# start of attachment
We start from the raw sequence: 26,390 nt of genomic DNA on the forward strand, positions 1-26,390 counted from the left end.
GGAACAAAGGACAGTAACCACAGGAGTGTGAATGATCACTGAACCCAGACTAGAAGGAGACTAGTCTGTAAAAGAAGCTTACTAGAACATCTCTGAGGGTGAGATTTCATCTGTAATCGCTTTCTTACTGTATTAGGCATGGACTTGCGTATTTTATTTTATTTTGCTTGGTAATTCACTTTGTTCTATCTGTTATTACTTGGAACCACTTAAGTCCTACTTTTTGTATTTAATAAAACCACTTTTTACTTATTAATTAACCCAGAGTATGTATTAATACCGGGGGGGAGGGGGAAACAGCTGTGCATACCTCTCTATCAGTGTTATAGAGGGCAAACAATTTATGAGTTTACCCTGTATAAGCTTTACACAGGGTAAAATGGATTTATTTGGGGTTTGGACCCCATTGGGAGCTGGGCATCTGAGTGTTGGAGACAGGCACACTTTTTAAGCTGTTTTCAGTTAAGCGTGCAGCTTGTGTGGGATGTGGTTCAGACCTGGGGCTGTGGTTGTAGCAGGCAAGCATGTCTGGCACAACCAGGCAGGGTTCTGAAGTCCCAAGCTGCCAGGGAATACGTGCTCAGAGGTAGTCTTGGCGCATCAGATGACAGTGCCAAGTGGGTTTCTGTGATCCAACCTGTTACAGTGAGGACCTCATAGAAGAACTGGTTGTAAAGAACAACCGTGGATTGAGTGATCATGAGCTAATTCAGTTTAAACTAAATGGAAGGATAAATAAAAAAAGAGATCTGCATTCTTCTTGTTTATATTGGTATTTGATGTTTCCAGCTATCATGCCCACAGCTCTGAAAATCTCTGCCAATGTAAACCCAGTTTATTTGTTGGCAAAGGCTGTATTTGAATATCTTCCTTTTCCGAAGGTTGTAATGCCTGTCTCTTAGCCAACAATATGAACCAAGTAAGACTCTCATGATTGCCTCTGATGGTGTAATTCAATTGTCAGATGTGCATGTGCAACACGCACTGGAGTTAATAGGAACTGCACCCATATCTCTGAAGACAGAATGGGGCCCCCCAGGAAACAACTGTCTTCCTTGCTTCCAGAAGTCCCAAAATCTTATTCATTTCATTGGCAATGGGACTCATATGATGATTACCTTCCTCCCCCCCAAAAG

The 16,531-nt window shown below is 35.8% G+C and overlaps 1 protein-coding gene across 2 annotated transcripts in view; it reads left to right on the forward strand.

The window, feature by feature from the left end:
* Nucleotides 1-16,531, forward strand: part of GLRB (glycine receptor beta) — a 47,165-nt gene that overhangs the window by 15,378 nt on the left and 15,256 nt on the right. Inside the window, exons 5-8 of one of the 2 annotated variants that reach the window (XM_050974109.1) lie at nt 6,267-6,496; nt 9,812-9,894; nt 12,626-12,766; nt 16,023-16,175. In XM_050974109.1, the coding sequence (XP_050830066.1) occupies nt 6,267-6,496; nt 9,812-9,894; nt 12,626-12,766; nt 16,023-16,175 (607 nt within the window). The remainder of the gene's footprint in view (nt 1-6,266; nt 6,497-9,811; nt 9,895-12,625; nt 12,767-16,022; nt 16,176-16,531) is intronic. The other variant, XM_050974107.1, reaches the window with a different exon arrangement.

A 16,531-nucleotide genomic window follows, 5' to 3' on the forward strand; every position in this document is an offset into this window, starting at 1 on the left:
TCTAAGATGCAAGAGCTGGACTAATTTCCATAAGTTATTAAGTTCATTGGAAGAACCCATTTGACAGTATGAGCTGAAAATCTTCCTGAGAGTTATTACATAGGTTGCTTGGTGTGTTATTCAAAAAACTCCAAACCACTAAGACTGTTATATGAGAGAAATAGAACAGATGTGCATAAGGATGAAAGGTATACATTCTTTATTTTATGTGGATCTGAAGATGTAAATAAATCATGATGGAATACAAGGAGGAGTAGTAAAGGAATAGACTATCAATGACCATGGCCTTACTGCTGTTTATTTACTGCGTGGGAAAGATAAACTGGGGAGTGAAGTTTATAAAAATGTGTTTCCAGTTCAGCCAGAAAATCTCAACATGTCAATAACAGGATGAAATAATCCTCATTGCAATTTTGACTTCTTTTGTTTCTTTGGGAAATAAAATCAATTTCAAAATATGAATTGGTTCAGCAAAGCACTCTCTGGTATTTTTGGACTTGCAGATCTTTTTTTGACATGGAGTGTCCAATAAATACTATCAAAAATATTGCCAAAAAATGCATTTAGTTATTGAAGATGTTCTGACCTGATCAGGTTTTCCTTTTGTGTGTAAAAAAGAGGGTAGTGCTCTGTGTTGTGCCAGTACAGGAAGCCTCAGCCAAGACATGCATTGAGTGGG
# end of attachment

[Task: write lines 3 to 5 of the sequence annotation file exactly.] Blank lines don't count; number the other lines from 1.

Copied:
The 16,531-nt window shown below is 35.8% G+C and overlaps 1 protein-coding gene across 2 annotated transcripts in view; it reads left to right on the forward strand.

The window, feature by feature from the left end:
* Nucleotides 1-16,531, forward strand: part of GLRB (glycine receptor beta) — a 47,165-nt gene that overhangs the window by 15,378 nt on the left and 15,256 nt on the right. Inside the window, exons 5-8 of one of the 2 annotated variants that reach the window (XM_050974109.1) lie at nt 6,267-6,496; nt 9,812-9,894; nt 12,626-12,766; nt 16,023-16,175. In XM_050974109.1, the coding sequence (XP_050830066.1) occupies nt 6,267-6,496; nt 9,812-9,894; nt 12,626-12,766; nt 16,023-16,175 (607 nt within the window). The remainder of the gene's footprint in view (nt 1-6,266; nt 6,497-9,811; nt 9,895-12,625; nt 12,767-16,022; nt 16,176-16,531) is intronic. The other variant, XM_050974107.1, reaches the window with a different exon arrangement.